Your comment was very coherent, and absolutely right in identifying a need for clarity concerning what is meant by a "platonic realm". Perhaps I wasn't clear enough in the article. Anyway, of the two options you mention it is the former: a completely distinct, transcendent, non-physical realm.
This definition raises the problem that you and I have mentioned: apparent difficulties with empirical investigation. But I would like to ask you what you mean by "prove scientifically". Are you working in a Popperian scheme? The trouble with doing so is that it itself is more of an over-arching classification (science/not-science), or perhaps a working definition, rather than an actual established, provable fact, or even something open to empirical investigation. In fact, to the extent that it is open to empirical study, it is plainly falsified in the working lives of almost every scientist. Alternatives, such as Quine's holism, are perhaps closer to the everyday experience of most scientists.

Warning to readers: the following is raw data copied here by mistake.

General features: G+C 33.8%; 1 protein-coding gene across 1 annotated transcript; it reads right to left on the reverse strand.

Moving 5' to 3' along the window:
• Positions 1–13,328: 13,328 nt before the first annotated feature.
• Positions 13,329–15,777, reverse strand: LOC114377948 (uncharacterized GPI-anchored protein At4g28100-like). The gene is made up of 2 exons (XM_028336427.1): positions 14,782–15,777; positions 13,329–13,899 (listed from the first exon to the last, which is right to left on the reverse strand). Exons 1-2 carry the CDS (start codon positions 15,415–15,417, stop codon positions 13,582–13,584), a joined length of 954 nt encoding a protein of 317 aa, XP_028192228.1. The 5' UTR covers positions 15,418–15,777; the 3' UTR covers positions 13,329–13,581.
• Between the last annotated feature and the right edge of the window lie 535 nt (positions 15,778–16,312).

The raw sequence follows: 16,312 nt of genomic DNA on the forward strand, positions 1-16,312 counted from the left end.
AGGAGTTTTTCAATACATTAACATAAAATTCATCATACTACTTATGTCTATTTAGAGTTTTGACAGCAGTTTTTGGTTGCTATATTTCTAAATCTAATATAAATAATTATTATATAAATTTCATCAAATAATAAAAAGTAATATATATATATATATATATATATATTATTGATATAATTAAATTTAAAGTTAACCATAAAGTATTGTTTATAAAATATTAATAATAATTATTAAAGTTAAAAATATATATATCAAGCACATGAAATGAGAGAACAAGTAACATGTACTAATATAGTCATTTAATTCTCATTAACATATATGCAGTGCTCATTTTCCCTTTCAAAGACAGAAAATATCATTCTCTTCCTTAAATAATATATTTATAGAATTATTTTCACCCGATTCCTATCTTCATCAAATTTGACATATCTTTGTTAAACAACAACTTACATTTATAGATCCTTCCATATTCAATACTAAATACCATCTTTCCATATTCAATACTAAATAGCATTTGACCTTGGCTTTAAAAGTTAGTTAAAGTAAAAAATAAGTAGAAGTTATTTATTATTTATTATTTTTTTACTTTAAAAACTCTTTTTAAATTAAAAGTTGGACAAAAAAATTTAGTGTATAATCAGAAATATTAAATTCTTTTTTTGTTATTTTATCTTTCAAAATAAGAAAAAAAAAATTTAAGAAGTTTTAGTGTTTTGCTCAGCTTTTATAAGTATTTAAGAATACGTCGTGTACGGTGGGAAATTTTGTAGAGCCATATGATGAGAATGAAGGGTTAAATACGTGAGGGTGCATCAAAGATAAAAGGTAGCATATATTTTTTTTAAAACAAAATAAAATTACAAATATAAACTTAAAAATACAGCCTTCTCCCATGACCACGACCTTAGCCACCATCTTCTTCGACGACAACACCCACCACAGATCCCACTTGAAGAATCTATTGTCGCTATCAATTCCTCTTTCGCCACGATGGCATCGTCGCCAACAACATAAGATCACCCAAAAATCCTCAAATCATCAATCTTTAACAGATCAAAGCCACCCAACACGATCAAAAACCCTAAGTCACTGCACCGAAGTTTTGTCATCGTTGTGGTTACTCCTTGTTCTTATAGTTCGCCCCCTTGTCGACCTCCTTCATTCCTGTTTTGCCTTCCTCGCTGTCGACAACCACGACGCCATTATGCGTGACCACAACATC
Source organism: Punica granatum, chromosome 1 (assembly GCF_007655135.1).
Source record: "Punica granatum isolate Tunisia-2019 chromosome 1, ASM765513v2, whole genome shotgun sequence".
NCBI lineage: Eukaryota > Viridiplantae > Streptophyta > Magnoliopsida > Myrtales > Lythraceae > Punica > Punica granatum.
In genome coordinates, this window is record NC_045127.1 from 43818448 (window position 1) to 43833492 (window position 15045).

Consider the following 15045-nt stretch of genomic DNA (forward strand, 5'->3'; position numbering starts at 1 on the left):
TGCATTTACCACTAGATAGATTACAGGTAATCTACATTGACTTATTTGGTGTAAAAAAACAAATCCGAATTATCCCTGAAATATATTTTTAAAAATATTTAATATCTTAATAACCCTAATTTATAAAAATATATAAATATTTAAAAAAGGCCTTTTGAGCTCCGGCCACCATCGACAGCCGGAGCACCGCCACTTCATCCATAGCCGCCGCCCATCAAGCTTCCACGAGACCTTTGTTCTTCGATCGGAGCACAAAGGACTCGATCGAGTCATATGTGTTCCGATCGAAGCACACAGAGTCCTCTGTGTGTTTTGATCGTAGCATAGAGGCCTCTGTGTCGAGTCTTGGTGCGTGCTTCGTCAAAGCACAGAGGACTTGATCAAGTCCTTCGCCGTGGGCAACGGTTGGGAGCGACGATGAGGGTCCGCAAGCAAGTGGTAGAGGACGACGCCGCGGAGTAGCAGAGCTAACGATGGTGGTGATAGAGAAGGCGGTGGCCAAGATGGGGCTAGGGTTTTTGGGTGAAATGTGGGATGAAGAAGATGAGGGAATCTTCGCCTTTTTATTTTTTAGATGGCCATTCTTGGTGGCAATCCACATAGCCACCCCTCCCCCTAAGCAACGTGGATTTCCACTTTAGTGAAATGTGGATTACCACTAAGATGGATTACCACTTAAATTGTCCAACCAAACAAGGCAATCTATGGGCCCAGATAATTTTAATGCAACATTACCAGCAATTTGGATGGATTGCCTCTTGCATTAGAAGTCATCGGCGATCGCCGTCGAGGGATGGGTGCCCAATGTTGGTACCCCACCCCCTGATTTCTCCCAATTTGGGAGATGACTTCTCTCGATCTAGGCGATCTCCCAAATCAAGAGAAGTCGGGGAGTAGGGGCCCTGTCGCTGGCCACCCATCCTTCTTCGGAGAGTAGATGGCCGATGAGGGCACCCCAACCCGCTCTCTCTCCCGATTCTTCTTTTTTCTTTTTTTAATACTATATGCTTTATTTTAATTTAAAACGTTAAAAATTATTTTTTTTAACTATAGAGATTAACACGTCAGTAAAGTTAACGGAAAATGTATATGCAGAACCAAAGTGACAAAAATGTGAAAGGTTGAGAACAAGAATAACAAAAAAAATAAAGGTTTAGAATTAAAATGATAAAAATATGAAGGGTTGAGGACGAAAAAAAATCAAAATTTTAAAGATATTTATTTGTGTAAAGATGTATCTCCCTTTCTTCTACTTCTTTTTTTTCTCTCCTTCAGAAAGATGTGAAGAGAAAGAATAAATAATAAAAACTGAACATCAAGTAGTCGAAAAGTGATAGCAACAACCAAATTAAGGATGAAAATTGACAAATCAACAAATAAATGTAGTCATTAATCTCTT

Either way, both schemes may allow for an empirical test of the platonic hypothesis, if I may call it that. Because after all, although the platonic realm is distinct and independent of the physical realm, the one influences the other (I'm talking from within the hypothesis, you understand). So it is possible that someone may be able to come up with a (falsifiable?) statement about the existence of the platonic realm which can be investigated with empirical tools of the physical realm.
As for the second option you mention, that the platonic realm is a kind of shorthand for a quasi-empirical science of mathematics (a science of pattern, essentially), this is not what I meant. It is a perspective which has its advocates, but which few mathematicians or mathematical scientists find appealing (this doesn't make it wrong, of course). There are serious implications of such a viewpoint for the entire scientific program.